of the main parties holds 53% of the seats in Congress, and effectively controls
changes enacted by a specially elected National Constitutional Assembly in 1998
took effect on August 10, 1998. The new constitution strengthens the executive
branch by eliminating mid-term congressional elections and by circumscribing Congress'
power to remove cabinet ministers. Party discipline is traditionally weak, and
routinely many congressional deputies switch allegiance during each Congress.
However, after the new constitution took effect, the Congress passed a code of
ethics that imposes penalties on members who defy their party leadership on key
Beginning with the 1996 election,
the indigenous population abandoned its traditional policy of shunning the official
political system and participated actively. The indigenous population has established
itself as a significant force in Ecuadorian politics, as shown by its early participation
in the Gutierrez administration.
will see the next scheduled presidential and congressional elections, according
to the following timetable: Congressional election and First Round of Presidential
Election- October 14, 2006; Runoff presidential election - November 26, 2006;
Congressional inauguration - January 5, 2007; Presidential inauguration - January
Ecuadorian economy is based on petroleum production and exports of bananas, shrimp,
and other primary agricultural products. In 2004, oil accounted for over 50% of
total export earnings. Ecuador is the world's largest exporter of bananas (about
$1.2 billion in 2004) and a major exporter of shrimp ($319.3 million in 2004).
Exports of nontraditional products such as flowers ($345 million in 2004) and
canned fish, including pouch tuna ($331 million in 2004) have grown in recent
years. Industry is largely oriented to servicing the domestic market.
economic performance in 1997-98 culminated in a severe economic and financial
crisis in 1999. The crisis was precipitated by a number of external shocks, including
the El Nino weather phenomenon in 1997, a sharp drop in global oil prices in 1997-98,
and international emerging market instability in 1997-98. These factors highlighted
the Government of Ecuador's unsustainable economic policy mix of large fiscal
deficits and expansionary monetary policy and resulted in an 6.3% contraction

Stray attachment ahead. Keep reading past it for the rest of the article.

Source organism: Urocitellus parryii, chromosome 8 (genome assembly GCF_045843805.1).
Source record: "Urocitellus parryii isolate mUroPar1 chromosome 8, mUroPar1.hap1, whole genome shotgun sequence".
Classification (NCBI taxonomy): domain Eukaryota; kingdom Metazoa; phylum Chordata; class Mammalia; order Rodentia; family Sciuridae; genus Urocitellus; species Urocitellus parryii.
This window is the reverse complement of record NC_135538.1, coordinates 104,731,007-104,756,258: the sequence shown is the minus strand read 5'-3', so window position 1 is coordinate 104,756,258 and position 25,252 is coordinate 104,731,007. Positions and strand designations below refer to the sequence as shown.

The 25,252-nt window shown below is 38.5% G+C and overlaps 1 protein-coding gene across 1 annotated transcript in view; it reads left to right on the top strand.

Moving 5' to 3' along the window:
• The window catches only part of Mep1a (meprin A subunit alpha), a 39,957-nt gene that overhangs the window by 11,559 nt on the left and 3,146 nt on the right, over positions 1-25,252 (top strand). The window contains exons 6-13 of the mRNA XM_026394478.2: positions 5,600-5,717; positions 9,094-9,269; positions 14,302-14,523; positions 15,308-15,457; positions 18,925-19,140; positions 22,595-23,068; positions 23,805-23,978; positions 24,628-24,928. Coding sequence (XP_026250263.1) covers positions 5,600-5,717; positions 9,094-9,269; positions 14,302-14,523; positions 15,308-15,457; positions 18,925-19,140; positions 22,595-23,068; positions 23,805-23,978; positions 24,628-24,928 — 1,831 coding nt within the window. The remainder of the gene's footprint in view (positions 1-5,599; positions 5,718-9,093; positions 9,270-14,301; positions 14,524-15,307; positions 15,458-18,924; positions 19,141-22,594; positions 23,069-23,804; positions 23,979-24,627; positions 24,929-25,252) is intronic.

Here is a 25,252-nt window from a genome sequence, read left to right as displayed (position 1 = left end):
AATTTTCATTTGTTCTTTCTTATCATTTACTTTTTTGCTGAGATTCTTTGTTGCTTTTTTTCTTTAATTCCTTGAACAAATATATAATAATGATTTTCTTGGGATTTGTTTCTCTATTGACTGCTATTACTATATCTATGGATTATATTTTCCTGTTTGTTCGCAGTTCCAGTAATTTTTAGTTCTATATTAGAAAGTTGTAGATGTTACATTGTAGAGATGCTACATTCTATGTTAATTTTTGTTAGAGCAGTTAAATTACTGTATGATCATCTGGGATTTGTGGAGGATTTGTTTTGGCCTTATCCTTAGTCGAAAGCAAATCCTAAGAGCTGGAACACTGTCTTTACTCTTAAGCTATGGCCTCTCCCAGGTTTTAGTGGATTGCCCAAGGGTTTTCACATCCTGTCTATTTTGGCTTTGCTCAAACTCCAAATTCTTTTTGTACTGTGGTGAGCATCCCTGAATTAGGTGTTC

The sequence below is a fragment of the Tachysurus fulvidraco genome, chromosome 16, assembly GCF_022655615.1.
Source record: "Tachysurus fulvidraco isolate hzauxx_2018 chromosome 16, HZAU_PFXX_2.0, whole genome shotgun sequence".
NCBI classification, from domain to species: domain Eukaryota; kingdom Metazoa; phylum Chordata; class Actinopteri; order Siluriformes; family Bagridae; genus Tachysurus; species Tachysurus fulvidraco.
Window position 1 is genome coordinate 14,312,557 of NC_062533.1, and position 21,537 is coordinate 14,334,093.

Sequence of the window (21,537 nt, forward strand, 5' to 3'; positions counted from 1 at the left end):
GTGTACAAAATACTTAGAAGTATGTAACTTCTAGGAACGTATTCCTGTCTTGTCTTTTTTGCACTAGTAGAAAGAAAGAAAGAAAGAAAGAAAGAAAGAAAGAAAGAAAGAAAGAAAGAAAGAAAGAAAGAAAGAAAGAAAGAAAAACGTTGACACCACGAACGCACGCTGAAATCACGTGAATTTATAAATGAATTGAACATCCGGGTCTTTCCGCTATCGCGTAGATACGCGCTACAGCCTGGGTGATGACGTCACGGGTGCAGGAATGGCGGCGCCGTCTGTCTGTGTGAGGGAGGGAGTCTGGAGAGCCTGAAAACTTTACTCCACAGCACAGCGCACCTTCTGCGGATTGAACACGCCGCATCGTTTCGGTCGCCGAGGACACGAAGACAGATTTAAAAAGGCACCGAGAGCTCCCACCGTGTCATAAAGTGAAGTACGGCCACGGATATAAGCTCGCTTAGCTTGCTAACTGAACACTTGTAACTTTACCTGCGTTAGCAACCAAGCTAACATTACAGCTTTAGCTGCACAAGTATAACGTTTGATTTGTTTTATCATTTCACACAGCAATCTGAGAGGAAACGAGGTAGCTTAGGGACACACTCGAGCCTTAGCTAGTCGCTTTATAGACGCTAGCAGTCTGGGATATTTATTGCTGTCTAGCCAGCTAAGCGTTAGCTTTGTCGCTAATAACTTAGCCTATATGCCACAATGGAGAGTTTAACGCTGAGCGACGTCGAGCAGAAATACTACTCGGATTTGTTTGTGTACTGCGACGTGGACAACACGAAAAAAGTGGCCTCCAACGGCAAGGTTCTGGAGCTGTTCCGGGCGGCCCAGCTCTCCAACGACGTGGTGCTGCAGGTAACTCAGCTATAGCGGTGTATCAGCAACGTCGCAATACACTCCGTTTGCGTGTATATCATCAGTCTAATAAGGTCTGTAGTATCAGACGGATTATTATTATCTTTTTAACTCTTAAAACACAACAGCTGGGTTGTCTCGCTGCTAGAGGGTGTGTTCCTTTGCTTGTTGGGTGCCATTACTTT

of GDP, annual year-on-year inflation of 52.2%, and a 65% devaluation of the national
currency in 1999.
In 2000, President
Jamil Mahuad announced that Ecuador would adopt the U.S. dollar as its official
currency. Shortly thereafter Mahaud was forced from office, but his vice president
who assumed the presidency, Gustavo Noboa, stayed with the dollarization policy
and completed the transition later that same year. The rate of inflation soared
to an annual rate of over 96% is 2000. However, since dollarization, the inflation
rate has continued to drop each year until it reached 1.9% in 2004, lower than
the rate in the United States.
the first acts of the incoming Lucio Gutierrez administration in 2003 was the
negotiation of a standby agreement with the International Monetary Fund. Though
his administration’s fiscal economic policies were sound, the Gutierrez administration
was never able to enact the structural reforms the country needed. The IMF standby
agreement lapsed in 2004.
higher oil prices, the Ecuadorian economy experienced a modest recovery in 2000-01,
with GDP rising 2.8% in 2000 and 5.1% in 2001. GDP growth leveled off to 3.4%
in 2002. Ecuador experienced modest GDP growth of 2.7% in what the Government
of Ecuador called a transition year in 2003. Spurred by high oil prices and the
completion of a second oil pipeline (the Trans-Andean Oil Pipeline or OCP, in
Spanish) in late 2003, GDP growth for 2004 reached nearly 7%.
Ecuador has a relative abundance of oil reserves, it has been unable to take full
advantage of those resources for its own development. Mismanagement, lack of investment
and corruption in the state-owned oil sector has caused declines in state oil
production over the last decade. Commercial disputes as well as judicial and contractual
uncertainties have deterred private oil and other companies from investing in
the country. The electricity and telecommunications sectors also have similar